It’s Getting Scot in Here is the first book of a new series, Wild Wicked Highlanders.

In this first book, we meet the three MacTaggert brothers. And when we begin reading it (if you haven’t read the synopsis, that is), we don’t really know which brother is going to be the hero of this story, simply because it’s supposed to be the beginning of Cole’s story (the older brother). But, alas, Cole is not ready yet, and Niall (the younger brother) steps up.

Amelia-Rose is the sweetest girl, with a sharp tongue. An English rose, with thorns. The Scottish brothers are hoping to find only boring, malleable sassenachs, but on the very first night, they get Amelia-Rose. And Niall starts to fall in love in her right away.

Although not long passes between the moment they met and the moment they decide to marry, it’s not an insta-love story. And I’m glad, because I’m not the biggest fan of these stories.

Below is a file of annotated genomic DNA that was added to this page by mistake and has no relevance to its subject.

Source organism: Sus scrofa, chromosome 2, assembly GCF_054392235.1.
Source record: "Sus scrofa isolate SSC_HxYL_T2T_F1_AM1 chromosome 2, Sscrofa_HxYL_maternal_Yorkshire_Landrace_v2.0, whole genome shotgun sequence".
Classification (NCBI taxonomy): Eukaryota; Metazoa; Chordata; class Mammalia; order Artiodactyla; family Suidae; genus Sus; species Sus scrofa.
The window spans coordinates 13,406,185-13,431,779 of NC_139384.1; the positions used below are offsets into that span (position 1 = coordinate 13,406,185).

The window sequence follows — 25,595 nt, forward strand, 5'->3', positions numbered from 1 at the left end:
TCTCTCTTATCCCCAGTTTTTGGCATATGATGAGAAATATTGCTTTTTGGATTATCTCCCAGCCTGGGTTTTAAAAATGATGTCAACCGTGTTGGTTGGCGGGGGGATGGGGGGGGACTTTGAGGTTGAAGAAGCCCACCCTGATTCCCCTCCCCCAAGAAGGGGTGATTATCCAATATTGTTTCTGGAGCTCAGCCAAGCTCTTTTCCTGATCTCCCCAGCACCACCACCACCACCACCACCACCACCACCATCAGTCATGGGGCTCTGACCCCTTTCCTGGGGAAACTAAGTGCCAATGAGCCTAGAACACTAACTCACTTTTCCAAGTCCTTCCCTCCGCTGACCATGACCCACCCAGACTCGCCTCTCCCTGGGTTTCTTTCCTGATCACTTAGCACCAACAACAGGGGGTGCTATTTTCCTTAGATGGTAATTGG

Niall and Amelia-Rose go out, talk a lot, and we get to know them and see their chemistry grow more with each passing day. And more than that, we can see true love developing.

This was the first book I’ve read written by Suzanne Enoch, and it was delightful. A love story than keeps us interested, and engaged with the characters, and that makes us happy there are more books to come with this family.



Monday, 25 February 2019

[Q&A] Interview with Suzanne Enoch



Welcome to Romancing Romances' first interview!

Today we have author Suzanne Enoch, answering a Q&A about her new book,
It's Getting Scot in Here!


Q: For those that are reading your name for the first time today, what is the main thing you’d like them to know?